Sunday 9 July 2017

Two additions on my last weekend before leave

June is arguably the dullest month for birding in Nouakchott and so it had proved to be until the weekend of 16th and 17th. These two days showed that it pays not to be prejudiced when it comes to birding. 

It all started innocently enough. 16th June was actually quite a cool day and this allowed me to bird north Nouakchott lake more intensively than of late. 

squacco heron

Despite this I saw a total of only 17 species which is exactly half the record number I had seen in winter. This was along with expectations for June being the dullest month. However the 17 species included at least one which was anything but ordinary. There will be more on this in a moment.

Things started out normally though I don't always see squacco heron or grey heron. A single of both were present that Friday afternoon.

grey heron

The moorhen, African swamphen, little grebe and Eurasian coot all have young at the moment.

common moorhen

The single northern pintail that I had been seeing for weeks was still present. My prediction that it might over-summer is looking solid.

northern pintail

While the spur-winged lapwing show signs of pairing off, they have not bred like the water fowl. I suspect they breed in the rainy season such as it is in Nouakchott.

spur-winged lapwing

However it was in the air that I found my new species for my Mauritanian list and which made the visit that Friday so interesting. Along with the regular little swift, I came across two plain swift. They were relatively easily separated from common swift which is the only real confusion species.

Having the little swift present it was simple to compare size. The plain swift were not much larger than the little swift whereas common swift is obviously so. Furthermore, there was no obvious pale throat to see and the tail was noticeably forked. The flight mode was very different to common swift too. It was very erratic as well as fast. All these features fit with plain swift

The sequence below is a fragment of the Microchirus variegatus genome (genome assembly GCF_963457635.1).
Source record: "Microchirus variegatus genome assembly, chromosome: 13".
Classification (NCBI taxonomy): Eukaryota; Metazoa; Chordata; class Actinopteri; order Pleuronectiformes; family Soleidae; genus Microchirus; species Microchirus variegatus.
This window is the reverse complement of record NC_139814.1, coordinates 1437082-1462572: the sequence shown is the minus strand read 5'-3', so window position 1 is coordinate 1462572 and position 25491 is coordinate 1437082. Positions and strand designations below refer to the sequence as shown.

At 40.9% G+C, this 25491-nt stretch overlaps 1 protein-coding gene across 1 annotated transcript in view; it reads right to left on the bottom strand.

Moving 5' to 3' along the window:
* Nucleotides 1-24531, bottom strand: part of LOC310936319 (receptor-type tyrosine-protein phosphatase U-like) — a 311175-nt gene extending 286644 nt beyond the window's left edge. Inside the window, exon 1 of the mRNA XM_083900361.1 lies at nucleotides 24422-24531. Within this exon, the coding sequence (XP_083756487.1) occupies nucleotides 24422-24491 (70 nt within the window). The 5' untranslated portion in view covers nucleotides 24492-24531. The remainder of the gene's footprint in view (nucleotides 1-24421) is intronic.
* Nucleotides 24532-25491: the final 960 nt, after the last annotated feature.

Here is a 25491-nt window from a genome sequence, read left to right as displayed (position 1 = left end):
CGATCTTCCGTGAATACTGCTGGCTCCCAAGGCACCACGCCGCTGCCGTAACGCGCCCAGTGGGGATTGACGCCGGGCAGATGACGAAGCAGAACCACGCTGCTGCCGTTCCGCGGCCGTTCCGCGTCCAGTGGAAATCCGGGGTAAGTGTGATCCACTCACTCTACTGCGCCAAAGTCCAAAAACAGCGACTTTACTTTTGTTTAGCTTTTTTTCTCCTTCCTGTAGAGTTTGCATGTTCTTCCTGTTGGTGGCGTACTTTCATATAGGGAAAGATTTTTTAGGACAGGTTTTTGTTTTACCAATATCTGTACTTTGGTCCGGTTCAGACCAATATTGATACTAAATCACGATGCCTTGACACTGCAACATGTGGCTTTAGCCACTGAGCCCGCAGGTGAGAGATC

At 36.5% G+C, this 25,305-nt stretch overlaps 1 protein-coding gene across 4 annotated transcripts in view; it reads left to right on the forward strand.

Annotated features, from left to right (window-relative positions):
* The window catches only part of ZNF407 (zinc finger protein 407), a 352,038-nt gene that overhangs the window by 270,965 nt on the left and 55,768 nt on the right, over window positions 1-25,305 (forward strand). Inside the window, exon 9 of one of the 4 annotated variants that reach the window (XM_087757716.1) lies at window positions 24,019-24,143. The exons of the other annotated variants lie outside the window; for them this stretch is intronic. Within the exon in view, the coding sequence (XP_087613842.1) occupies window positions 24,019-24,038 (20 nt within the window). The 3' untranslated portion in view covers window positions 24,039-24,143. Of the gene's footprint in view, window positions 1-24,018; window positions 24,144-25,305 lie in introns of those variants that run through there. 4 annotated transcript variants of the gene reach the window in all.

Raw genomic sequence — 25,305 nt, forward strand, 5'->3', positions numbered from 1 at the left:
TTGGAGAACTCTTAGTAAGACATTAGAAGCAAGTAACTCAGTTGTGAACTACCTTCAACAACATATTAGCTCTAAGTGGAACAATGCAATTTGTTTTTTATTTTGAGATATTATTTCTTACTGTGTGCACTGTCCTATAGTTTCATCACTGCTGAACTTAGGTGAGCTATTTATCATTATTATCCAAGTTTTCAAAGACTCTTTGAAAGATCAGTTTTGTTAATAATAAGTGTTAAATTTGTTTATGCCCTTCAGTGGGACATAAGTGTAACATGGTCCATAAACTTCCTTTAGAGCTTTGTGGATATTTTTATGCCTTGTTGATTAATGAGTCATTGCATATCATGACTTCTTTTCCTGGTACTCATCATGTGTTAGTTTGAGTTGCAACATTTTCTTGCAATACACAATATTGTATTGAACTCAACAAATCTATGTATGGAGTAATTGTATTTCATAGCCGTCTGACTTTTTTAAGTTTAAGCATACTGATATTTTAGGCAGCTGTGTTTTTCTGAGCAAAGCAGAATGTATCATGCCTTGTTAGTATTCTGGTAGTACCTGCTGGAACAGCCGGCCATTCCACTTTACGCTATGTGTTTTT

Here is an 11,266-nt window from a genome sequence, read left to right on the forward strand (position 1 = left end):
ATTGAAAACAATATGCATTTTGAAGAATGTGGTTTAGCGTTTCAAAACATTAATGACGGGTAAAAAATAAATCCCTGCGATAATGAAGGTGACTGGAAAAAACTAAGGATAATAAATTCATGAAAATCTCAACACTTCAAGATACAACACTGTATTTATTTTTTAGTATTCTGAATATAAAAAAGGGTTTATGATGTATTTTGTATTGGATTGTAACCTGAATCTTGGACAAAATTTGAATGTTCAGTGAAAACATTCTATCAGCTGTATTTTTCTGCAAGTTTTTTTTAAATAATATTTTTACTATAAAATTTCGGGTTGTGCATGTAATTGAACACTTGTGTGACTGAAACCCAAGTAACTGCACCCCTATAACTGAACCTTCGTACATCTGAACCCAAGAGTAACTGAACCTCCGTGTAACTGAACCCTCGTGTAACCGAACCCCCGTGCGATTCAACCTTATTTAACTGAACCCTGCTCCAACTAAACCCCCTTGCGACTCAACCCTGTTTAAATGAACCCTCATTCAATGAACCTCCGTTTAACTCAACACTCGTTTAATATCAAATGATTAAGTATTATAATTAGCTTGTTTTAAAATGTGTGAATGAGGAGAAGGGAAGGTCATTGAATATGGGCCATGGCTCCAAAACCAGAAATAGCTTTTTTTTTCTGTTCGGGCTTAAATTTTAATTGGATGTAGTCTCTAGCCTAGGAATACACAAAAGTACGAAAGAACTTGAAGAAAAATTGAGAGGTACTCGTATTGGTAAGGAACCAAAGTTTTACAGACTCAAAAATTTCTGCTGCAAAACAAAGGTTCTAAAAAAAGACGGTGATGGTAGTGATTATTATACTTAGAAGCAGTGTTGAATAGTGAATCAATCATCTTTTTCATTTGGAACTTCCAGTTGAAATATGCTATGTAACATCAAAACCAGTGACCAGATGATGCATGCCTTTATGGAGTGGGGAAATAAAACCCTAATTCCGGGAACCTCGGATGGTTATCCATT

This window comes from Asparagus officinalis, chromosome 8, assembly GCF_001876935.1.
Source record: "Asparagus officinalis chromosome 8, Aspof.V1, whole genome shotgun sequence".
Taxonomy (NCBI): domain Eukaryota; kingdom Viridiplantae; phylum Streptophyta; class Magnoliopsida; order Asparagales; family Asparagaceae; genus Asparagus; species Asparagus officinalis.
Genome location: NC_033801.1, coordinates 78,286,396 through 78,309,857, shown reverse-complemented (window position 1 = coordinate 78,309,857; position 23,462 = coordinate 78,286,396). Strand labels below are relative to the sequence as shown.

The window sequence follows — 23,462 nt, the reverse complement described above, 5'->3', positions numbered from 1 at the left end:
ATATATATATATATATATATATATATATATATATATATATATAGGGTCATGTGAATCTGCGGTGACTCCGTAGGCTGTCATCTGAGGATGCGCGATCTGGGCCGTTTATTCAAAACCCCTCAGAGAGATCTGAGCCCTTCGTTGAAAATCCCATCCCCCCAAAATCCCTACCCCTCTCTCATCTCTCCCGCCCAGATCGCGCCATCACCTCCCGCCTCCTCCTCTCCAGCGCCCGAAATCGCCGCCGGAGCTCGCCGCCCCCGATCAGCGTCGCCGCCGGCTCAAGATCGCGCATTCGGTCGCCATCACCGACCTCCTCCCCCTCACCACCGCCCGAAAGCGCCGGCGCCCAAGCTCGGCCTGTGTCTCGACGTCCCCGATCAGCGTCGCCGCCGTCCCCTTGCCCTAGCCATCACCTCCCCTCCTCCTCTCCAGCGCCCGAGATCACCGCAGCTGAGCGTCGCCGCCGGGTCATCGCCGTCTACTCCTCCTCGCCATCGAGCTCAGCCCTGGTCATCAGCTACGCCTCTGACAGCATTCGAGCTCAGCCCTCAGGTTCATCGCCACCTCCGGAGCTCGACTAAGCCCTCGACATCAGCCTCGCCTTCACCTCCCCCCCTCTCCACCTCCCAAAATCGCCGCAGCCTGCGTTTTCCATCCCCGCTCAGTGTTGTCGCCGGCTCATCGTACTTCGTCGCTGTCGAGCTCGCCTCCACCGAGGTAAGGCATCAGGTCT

Indeed the erratic movements made it impossible for me to get a good picture.

Here is something strange. There are more records of plain swift in June in Mauritania than any other month. Indeed the e-bird database has that species available from the drop down list in June but not common swift. This is consistent with my observation.

Incidentally, I have discovered that the more precise name of North Nouakchott Lake is F-Nord lake. F-Nord is one of two districts in north Nouakchott. From now on, I will refer to the lake as F-Nord lake.

The next day, early on Saturday morning, I made my now familiar walk out westward through central lake, west Nouakchott pools to south of the fish market. This too was more much eventful than of late.

black-tailed godwit at central lake

Flying above the central lake was another plain swift suggesting the day before's observations were not a fluke.

sanderling and common ringed plover at west Nouakchott pools

I moved on to west Nouakchott pools fairly quickly as it is in a secure embassy zone. 

There was more variation in the waders in the pools there than of late.

Kittlitz's plover

I observed my first common redshank for a month or two.

common redshank

One I had thought was possibly a green sandpiper and the first for nearly as long.